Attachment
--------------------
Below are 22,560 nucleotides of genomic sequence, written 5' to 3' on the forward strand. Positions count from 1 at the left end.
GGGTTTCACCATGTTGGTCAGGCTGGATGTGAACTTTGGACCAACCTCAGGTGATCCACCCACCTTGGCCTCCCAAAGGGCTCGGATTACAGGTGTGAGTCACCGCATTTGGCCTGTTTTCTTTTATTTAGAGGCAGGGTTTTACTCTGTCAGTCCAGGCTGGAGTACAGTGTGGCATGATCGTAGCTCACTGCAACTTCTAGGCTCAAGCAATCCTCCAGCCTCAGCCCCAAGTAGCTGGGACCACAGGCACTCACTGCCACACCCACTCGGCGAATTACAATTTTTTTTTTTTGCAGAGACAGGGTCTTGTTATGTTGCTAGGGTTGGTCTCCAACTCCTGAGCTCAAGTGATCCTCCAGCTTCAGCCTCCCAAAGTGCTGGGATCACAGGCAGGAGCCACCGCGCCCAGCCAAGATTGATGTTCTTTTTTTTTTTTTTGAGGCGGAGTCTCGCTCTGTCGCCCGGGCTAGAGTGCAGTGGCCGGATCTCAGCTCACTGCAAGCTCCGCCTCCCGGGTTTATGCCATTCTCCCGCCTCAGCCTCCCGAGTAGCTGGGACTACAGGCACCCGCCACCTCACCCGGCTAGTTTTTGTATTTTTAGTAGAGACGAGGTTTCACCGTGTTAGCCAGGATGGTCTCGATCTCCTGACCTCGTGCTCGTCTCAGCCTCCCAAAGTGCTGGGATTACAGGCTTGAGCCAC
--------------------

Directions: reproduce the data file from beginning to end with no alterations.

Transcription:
Below are 22,560 nucleotides of genomic sequence, written 5' to 3' on the forward strand. Positions count from 1 at the left end.
GGGTTTCACCATGTTGGTCAGGCTGGATGTGAACTTTGGACCAACCTCAGGTGATCCACCCACCTTGGCCTCCCAAAGGGCTCGGATTACAGGTGTGAGTCACCGCATTTGGCCTGTTTTCTTTTATTTAGAGGCAGGGTTTTACTCTGTCAGTCCAGGCTGGAGTACAGTGTGGCATGATCGTAGCTCACTGCAACTTCTAGGCTCAAGCAATCCTCCAGCCTCAGCCCCAAGTAGCTGGGACCACAGGCACTCACTGCCACACCCACTCGGCGAATTACAATTTTTTTTTTTTGCAGAGACAGGGTCTTGTTATGTTGCTAGGGTTGGTCTCCAACTCCTGAGCTCAAGTGATCCTCCAGCTTCAGCCTCCCAAAGTGCTGGGATCACAGGCAGGAGCCACCGCGCCCAGCCAAGATTGATGTTCTTTTTTTTTTTTTTGAGGCGGAGTCTCGCTCTGTCGCCCGGGCTAGAGTGCAGTGGCCGGATCTCAGCTCACTGCAAGCTCCGCCTCCCGGGTTTATGCCATTCTCCCGCCTCAGCCTCCCGAGTAGCTGGGACTACAGGCACCCGCCACCTCACCCGGCTAGTTTTTGTATTTTTAGTAGAGACGAGGTTTCACCGTGTTAGCCAGGATGGTCTCGATCTCCTGACCTCGTGCTCGTCTCAGCCTCCCAAAGTGCTGGGATTACAGGCTTGAGCCAC